Captive Overview

What is a Captive?

Captives are truly “Special Purpose Insurance Companies”. They are created primarily to serve a single corporation (or corporate family); members of an association; the clients/insured of an insurance company, agent or broker. The captive’s owner(s) dictate its underwriting and investment policies.

In more than 30 states, the District of Columbia and the U.S. Virgin Islands have enacted laws that regulate these Special Purpose Insurance Companies differently than traditional commercial insurers.

Why form a Captive?

  • Provide an alternate risk transfer/funding mechanism.
  • Smooth out insurance cost volatility.
  • Control coverage design, cost and administration.
  • Benefit from proactive risk management program.
  • May enhance strategic investment relationships and opportunities.
  • Creative financial tool.
  • Long-term fluid investment.

What Coverage is Provided Under a Captive?

  • Financial: Equity risks, Currency risks, Interest rate risks, Commodity risks, Credit risks, and Investment risks.
  • Traditional: Property risks, Liability risks, Casualty risks, Employee benefits, Business interruption, and Workers Compensation.
  • Non-Traditional: Price volatility, Inventory risks, Warranty risks, Environmental, Catastrophic risks, and Employment practices.

What is a “Small” Captive?

  • A small captive is a captive insurance company that meets the requirements of 831(b) of the Internal Revenue Code.
  • A small captive may have no more than $1.2 million in premium income annually to retain its favorable tax treatment.


"Brother-Sister” small captive insurance company transaction (diagram)

“Parent-Subsidiary” small captive insurance company (diagram)

Small Captives

Internal Revenue Code (IRC) Section 831(b) captives

  • Definition: Insurance company which receives premiums of less than $1,200,000 can elect to be taxed only on its investment income.
  • Captive owners are taxed on dividends and other compensation received from the 831(b) Captive and when the 831(b) Captive is sold or liquidated, its owners will pay tax on any gains on the value of their stock at long-term capital gains rates.

Insurance definition

  • President Bush signed the Pension Equity Funding Act of 2004 (the “Act”) into law on April 12, 2004. The effect of this legislation is to curtail the use of captives and to adopt a uniform definition of “insurance” as defined under Code Section 816(a) for purposes of 831(b) of the Code. The act was effective January 1, 2004.
  • Insurance definition: More than 50% of the business’s activities must be comprised of issuing insurance/annuity contracts of reinsuring risks underwritten by insurance. If a company’s investment activities outweigh its insurance activities, it may not utilize the elections under 831(b).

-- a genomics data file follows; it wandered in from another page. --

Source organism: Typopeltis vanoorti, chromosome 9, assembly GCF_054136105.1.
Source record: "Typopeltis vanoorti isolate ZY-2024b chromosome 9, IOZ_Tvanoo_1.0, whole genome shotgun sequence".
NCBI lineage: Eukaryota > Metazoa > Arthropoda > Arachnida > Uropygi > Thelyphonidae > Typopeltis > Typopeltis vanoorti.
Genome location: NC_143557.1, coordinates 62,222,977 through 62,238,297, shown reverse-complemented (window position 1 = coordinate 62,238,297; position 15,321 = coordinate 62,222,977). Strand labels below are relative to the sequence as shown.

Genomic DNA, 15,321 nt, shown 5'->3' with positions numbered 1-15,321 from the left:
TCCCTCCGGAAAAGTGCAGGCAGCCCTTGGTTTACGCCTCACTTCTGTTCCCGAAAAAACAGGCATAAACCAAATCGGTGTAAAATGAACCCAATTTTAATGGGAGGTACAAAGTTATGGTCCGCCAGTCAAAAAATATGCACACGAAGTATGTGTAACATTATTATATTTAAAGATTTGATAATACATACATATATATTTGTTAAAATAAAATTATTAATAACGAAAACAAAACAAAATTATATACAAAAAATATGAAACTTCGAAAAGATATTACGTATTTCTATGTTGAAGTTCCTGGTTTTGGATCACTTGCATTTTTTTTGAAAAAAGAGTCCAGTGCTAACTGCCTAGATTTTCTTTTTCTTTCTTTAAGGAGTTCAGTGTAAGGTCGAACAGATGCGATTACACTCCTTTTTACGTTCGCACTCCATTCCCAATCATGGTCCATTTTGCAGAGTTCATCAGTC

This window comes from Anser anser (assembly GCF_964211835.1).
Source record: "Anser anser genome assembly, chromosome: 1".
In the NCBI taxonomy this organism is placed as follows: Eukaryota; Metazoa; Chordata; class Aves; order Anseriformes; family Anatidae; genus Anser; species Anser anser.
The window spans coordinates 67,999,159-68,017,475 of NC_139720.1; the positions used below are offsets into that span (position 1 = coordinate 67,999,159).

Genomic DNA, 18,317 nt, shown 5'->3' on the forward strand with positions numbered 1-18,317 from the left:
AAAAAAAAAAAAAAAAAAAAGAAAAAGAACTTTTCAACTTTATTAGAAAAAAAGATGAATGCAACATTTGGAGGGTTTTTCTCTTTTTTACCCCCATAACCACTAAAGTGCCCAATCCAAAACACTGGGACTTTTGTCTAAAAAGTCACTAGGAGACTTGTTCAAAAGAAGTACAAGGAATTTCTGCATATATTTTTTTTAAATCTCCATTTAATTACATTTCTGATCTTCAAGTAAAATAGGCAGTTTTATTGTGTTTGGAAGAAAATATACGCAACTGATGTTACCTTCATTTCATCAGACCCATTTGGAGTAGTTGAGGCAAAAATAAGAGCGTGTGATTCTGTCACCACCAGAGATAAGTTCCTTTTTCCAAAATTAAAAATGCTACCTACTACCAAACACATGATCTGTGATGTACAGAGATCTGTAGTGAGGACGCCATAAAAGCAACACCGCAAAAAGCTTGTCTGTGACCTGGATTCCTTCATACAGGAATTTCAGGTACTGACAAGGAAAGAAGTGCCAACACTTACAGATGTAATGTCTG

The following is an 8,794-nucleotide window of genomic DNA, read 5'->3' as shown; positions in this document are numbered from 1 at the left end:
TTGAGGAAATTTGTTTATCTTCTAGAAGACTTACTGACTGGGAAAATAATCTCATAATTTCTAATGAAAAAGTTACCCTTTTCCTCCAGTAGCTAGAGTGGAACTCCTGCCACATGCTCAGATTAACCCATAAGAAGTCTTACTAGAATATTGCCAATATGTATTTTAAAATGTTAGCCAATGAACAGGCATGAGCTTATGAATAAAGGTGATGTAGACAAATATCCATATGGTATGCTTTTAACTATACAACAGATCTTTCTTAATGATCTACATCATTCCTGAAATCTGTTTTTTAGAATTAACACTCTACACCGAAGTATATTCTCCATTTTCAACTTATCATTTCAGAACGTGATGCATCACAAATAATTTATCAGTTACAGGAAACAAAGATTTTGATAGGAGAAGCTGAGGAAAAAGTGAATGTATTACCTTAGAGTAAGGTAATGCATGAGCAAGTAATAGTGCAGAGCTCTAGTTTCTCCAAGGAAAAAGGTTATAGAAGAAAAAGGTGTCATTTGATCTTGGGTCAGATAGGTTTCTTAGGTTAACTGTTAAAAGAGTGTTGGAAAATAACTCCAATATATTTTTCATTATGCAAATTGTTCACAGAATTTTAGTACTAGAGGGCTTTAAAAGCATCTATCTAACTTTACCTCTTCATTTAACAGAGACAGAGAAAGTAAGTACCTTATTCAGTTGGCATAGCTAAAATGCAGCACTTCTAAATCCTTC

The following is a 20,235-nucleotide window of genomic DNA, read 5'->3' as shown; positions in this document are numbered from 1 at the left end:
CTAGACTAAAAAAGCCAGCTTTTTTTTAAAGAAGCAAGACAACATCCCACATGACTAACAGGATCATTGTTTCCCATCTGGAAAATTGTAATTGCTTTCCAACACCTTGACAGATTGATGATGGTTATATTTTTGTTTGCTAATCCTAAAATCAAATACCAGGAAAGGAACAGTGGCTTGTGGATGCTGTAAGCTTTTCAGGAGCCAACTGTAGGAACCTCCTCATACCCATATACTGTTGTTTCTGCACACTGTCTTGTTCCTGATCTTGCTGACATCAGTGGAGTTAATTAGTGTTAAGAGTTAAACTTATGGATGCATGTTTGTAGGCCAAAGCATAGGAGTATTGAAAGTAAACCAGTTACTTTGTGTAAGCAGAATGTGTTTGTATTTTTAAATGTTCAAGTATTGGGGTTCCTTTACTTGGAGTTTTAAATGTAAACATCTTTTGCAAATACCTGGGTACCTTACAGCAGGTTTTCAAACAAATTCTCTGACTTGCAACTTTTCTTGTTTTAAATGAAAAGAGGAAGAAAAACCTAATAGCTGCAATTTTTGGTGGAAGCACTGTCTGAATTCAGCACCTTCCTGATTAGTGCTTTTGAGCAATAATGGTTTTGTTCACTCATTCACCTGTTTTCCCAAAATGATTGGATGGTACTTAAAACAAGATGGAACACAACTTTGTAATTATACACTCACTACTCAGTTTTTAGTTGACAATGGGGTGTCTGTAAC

Advantages of Small Captives

Non-tax advantages

  • Insured company can directly (or indirectly through a trust, family members or other entities) control the operation and assets of the Small Captive Insurance Company.
  • As self-insured funds build in Captive, insured company may reduce or even eliminate its insurance coverage.
  • Capital accumulated funds build in Captive Insurance Company (in excess of reserve requirements) may be distributed to its shareholders or key employees.
  • Premiums paid to the Captive Insurance Company are removed from claims of creditors of the insured company.
  • Captive Insurance Company can be utilized in providing non-qualified deferred compensation for key employees of the insured company.
  • Direct access to reinsurance markets.
  • Coverage tailored to your specific markets.
  • Greater control over claims.
  • Cost Control.

Tax advantages

  • Premium is deductible.
  • Premium not taxable to Captive Insurance Company if total premiums retained are less than $1,200,000.
  • Distributions from 831(b) Captives are eligible for the reduced dividend/capital gains tax treatment.
  • Insured company can obtain an indirect tax deduction for funding non-qualified deferred compensation through key employee ownership of captive.

Procedures to set up Captives - What's Involved?

Step 1

  • Provide underwriting information.
  • Incorporate received underwriting information into a financial model to determine proposed captive’s financial viability.
  • Determine risks.

Step 2

  • Captive manager and actuarial firm will provide models that will include suggested premiums, risk and capitalization requirements.
  • Develop captive’s business plan, which includes marketing and financial sections.
  • Orchestrate a meeting with selected domicile’s regulators.

Step 3

  • Incorporate and capitalize captive.
  • Complete and file captive’s applications with insurance department for approval.
  • Audit of Captive.

Step 4

  • “Roll out” program.


Set Up Expenses

  • Management Services
  • Actuarial Services
  • Accounting Services
  • Legal Services
  • Insurance Department
  • Licensing & Review Fees
  • Total $55,000-60,000

Ongoing Annual Expenses

  • Depending on circumstances, generally $55,000-$60,000 annually.

* Fees may be paid by the Captive Insurance Company.

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